There will be time to make the coffee. There will be time to pay the bills. There will be time to get things ready. That is important, but to take the time and be fully present with Christ, that is the better part.

Thursday, July 15, 2010

Note for Suzy

(click on photo to embiggen)

Well, all the pieces are cut out!  Now there is grinding, taping, and soldering to do.

Wednesday, July 14, 2010

The Cynic is Here!

I am feeling cynical today.  So if you don't want to hear it, then move on to another blog.  Sorry, that is just the way it is.

I so want to be a humanist.  I want to believe that we all can just be good people.  The problem is:  Just wanting that does not make it happen.  I can want people to just act like adults, but that does not stop people from acting like children.  And it seems that the children dressed as adults are so much more prevalent in the world.  Not saying that I am the paragon of maturity, but sometimes I feel downright Sagacious.

I hate watching the news anymore.  "I want my country back!"  No, you want a country that is nothing like what was planned.  You want a country where self-serving priests send down edicts from on high and no one is ever supposed to question them.  You want a country where the rights only belong to the majority and that majority will slowly (or not so slowly) get torn down to the point where only the elite have anything that might resemble rights.

Gay marriage will destroy marriage?  The Hets' are doing a pretty good job of destroying it themselves.  We don't have to do too much more, if anything.

People, pay attention to your own life and when you get that figured out, then you can stick your nose into everyone else's business.  The word for today is boundaries, let's practice the word. 

And, of course, this all comes back to, "You are just no good, Ben.  How dare you think you could ever lead these people!"  I think I have the potential to be a good leader, I just don't think I have the fortitude to do it.

We need to raise money.  Where are we going to get it?  We need to increase attendance, where are the people going to come from?  We need to reach out into the community but no one sees it as their responsibility.  We have become content to be our own little social club.  And I am sure this is not a unique situation here.

I feel like humanity is a failed experiment rushing toward explosion.  Maybe extinction would be a blessing.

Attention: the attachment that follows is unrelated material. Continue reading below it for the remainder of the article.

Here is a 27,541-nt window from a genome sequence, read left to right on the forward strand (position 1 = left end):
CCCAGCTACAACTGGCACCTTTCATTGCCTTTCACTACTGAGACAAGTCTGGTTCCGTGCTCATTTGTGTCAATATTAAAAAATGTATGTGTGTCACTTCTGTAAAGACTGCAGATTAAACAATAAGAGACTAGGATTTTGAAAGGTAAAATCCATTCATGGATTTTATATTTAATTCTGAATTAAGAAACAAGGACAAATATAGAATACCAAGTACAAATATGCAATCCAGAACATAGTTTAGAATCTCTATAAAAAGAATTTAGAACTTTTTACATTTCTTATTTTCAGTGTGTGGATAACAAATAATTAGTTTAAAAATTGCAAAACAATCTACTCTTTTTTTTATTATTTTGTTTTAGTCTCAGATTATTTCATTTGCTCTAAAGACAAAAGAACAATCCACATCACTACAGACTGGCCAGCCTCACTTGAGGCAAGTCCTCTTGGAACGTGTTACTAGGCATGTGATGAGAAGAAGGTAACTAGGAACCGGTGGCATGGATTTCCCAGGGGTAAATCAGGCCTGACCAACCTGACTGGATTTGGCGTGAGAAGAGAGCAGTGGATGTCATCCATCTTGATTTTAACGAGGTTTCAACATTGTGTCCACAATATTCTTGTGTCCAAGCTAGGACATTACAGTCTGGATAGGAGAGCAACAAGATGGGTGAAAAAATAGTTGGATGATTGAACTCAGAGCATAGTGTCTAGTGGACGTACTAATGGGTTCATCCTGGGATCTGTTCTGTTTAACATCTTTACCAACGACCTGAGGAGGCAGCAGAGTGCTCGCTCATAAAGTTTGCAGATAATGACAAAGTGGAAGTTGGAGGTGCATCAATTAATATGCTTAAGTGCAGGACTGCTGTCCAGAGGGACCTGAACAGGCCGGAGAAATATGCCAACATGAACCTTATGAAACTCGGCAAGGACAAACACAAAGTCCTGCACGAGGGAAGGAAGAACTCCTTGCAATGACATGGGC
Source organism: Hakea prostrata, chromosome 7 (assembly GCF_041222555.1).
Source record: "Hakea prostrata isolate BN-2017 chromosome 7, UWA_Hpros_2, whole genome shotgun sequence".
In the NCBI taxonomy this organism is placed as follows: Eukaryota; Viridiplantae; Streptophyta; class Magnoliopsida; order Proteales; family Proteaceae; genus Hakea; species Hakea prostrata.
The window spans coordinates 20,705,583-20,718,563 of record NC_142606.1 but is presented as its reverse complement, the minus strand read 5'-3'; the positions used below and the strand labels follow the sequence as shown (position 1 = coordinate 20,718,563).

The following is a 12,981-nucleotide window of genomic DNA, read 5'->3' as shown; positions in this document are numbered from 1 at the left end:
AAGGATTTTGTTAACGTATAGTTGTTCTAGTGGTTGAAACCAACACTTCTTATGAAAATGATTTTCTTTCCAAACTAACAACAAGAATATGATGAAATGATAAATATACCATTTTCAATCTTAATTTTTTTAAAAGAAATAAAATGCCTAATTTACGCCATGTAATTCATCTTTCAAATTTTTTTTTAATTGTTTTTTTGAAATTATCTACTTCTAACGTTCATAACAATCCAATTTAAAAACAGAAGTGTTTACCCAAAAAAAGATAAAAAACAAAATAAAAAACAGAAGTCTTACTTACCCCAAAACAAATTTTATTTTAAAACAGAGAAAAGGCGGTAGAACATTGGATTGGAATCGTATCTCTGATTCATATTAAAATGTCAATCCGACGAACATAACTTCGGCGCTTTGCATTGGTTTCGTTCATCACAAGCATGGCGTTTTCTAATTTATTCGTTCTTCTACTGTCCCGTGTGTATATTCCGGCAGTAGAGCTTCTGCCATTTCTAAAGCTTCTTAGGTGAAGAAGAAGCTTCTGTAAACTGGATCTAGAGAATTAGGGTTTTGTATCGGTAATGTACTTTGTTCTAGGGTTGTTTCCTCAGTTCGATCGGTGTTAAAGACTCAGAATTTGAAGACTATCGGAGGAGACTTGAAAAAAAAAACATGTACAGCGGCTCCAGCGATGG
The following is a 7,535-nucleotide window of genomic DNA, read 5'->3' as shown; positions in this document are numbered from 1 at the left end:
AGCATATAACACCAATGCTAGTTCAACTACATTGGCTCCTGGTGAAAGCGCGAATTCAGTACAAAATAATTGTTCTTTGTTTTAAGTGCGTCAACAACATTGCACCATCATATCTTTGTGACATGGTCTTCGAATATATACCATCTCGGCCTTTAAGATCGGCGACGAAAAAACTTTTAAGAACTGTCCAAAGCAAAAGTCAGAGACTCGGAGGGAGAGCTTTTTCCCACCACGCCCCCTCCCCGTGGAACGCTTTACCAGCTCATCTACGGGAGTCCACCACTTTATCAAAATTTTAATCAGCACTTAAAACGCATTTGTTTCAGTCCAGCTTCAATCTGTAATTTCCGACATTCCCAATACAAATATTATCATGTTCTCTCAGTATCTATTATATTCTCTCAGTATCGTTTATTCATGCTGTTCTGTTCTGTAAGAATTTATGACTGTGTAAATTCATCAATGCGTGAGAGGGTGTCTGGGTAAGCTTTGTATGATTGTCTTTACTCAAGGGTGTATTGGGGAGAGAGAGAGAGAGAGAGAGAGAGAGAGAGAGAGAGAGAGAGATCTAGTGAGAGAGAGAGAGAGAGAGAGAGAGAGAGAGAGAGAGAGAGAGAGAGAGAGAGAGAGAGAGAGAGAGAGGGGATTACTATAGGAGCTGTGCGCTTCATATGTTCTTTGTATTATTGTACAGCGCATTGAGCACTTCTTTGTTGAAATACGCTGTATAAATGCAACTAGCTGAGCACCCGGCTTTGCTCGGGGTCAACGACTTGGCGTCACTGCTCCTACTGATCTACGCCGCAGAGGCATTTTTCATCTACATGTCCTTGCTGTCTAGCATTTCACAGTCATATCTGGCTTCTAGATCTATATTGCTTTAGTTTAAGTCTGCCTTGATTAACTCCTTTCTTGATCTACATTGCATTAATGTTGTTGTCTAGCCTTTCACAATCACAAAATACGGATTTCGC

Tuesday, July 13, 2010

Color Choice for Suzy

Suzy, these are the colors I am thinking about.  I bit of a change but I cannot find a red that will give me the light/shadow effect I want.  The top picture is with light shining through the glass, the bottom is with reflected light.  To go to red, I would need to go red/pink.  If this is ok, great.  If you want the red/pink, we can try that.  If you have another color let me know.

Sunday, July 11, 2010

What about the Innkeeper?

(Ok, this is mostly Nick's work.  I did help somewhat in the formulation, but he did most of the writing.  I think it is quite a new, refreshing way to look at the Good Samaritan story!)

How many of you have ever heard a sermon based on the parable of the Good Samaritan? Usually, the response to that question is that every hand in the church goes up. “Good Samaritan” has survived 2,000 years of history to mean someone who goes out of his or her way to aid another. We have Good Samaritan Hospitals, Good Samaritan laws, and even the Good Sam Camping organization. One of the problems with such familiarity with a Biblical parable or event is complacency. We think we know it so well that, when it comes up, we tend to preach it, teach it, discuss it, or think about it the way we always have – without giving it a chance to reveal new or different meaning in our lives. The reality for preachers is that these very familiar passages are more challenging than the obscure. That being said, let’s dive into the story and see what it teaches us.

The story that Jesus tells in this passage comes as part of an exchange with a Pharisee. This religious leader wanted to test Jesus to see how learned he was. So he asked a question that has been repeated down through the ages – “What must I do to inherit eternal life?” Jesus, being wise, asked the Pharisee, “What do the scriptures say?” Obviously, the religious man quoted the passage, “You shall love the Lord your God with all your soul and heart and strength and mind; and your neighbor as yourself.” Jesus complimented the man on his knowledge and told him to go and do what the text says.